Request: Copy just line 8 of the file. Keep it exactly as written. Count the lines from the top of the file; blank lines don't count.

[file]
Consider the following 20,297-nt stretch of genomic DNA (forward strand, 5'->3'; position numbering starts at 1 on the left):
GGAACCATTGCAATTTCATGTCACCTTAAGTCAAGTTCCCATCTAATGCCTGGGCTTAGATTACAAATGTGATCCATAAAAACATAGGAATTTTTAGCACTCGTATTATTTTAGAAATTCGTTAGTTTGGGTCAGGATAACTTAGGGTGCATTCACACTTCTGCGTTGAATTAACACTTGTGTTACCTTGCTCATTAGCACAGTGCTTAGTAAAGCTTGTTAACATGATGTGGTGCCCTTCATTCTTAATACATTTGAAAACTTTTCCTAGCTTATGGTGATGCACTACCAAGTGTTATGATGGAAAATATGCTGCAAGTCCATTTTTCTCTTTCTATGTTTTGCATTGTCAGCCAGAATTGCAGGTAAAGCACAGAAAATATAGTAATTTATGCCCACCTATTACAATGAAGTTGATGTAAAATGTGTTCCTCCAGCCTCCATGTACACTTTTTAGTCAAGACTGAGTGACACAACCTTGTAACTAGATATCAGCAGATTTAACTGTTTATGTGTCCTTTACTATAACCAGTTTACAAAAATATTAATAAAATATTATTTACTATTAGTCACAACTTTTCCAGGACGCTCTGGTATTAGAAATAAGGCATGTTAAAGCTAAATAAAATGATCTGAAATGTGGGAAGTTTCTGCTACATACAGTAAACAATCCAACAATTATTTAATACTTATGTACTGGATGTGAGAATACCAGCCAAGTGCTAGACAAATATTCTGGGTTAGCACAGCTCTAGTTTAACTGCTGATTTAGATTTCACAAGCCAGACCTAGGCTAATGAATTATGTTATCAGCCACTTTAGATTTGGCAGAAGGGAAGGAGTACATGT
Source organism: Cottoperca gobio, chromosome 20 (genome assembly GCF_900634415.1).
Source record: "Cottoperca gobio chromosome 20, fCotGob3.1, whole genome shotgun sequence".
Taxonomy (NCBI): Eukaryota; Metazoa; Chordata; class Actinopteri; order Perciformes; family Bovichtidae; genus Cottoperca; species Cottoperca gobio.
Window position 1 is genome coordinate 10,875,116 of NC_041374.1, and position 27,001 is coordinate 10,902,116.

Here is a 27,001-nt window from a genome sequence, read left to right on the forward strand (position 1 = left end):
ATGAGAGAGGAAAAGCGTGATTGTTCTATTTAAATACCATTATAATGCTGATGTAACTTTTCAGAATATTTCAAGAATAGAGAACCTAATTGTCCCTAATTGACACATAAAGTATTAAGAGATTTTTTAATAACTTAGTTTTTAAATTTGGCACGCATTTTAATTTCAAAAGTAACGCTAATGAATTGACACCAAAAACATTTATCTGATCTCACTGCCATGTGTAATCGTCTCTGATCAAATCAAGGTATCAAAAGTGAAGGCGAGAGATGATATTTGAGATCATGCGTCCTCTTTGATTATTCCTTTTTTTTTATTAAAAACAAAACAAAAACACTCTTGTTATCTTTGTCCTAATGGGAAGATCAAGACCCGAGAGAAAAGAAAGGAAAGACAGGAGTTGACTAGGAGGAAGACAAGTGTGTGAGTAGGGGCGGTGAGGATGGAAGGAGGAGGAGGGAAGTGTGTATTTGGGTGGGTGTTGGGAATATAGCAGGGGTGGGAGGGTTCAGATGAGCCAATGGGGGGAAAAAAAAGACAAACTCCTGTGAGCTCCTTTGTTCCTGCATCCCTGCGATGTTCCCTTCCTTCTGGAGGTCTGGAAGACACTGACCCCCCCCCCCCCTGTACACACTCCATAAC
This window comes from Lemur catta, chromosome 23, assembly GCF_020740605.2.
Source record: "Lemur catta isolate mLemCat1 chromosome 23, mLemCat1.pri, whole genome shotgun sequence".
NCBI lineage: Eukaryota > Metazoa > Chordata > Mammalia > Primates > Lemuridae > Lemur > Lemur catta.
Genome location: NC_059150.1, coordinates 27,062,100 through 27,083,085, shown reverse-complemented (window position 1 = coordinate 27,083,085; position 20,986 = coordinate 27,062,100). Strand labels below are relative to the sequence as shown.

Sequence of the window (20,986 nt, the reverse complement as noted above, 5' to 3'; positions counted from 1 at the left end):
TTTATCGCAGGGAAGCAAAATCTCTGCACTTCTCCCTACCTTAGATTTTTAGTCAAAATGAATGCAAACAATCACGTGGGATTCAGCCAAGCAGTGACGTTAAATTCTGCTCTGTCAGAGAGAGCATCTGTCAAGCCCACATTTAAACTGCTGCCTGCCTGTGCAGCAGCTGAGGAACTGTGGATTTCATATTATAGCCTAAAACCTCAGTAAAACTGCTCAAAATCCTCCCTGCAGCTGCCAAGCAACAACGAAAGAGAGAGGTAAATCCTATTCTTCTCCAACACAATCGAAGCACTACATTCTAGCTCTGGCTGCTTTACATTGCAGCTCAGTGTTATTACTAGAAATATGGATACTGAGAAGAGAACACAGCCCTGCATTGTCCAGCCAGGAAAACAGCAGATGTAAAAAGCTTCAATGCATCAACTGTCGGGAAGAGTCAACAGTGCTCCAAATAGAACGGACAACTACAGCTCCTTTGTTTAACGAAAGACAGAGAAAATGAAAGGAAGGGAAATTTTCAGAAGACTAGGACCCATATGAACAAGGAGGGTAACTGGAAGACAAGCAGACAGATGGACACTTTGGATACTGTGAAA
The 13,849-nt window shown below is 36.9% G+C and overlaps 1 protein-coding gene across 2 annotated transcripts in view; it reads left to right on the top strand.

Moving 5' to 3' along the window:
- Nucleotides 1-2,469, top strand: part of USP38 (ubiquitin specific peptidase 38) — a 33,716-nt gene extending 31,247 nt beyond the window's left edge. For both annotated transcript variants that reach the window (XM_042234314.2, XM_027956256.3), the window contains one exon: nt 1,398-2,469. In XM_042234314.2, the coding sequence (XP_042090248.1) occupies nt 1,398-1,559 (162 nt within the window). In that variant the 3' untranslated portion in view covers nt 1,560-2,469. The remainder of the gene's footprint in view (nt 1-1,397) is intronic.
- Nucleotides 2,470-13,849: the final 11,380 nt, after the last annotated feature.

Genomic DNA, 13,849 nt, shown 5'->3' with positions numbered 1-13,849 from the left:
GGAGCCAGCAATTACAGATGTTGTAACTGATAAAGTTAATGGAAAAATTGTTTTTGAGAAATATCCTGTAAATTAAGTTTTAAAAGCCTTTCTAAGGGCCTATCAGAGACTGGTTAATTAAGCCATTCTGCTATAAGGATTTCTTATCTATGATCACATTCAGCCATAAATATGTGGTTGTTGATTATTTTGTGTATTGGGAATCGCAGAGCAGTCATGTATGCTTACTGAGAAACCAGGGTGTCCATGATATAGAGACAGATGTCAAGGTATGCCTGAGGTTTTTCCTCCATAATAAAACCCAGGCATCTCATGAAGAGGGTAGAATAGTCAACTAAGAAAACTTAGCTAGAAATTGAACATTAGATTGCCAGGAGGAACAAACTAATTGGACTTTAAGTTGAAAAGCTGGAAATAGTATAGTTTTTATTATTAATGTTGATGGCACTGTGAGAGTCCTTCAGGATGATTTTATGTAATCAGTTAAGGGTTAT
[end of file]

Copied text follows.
ATGAGAGAGGAAAAGCGTGATTGTTCTATTTAAATACCATTATAATGCTGATGTAACTTTTCAGAATATTTCAAGAATAGAGAACCTAATTGTCCCTAATTGACACATAAAGTATTAAGAGATTTTTTAATAACTTAGTTTTTAAATTTGGCACGCATTTTAATTTCAAAAGTAACGCTAATGAATTGACACCAAAAACATTTATCTGATCTCACTGCCATGTGTAATCGTCTCTGATCAAATCAAGGTATCAAAAGTGAAGGCGAGAGATGATATTTGAGATCATGCGTCCTCTTTGATTATTCCTTTTTTTTTATTAAAAACAAAACAAAAACACTCTTGTTATCTTTGTCCTAATGGGAAGATCAAGACCCGAGAGAAAAGAAAGGAAAGACAGGAGTTGACTAGGAGGAAGACAAGTGTGTGAGTAGGGGCGGTGAGGATGGAAGGAGGAGGAGGGAAGTGTGTATTTGGGTGGGTGTTGGGAATATAGCAGGGGTGGGAGGGTTCAGATGAGCCAATGGGGGGAAAAAAAAGACAAACTCCTGTGAGCTCCTTTGTTCCTGCATCCCTGCGATGTTCCCTTCCTTCTGGAGGTCTGGAAGACACTGACCCCCCCCCCCCCTGTACACACTCCATAAC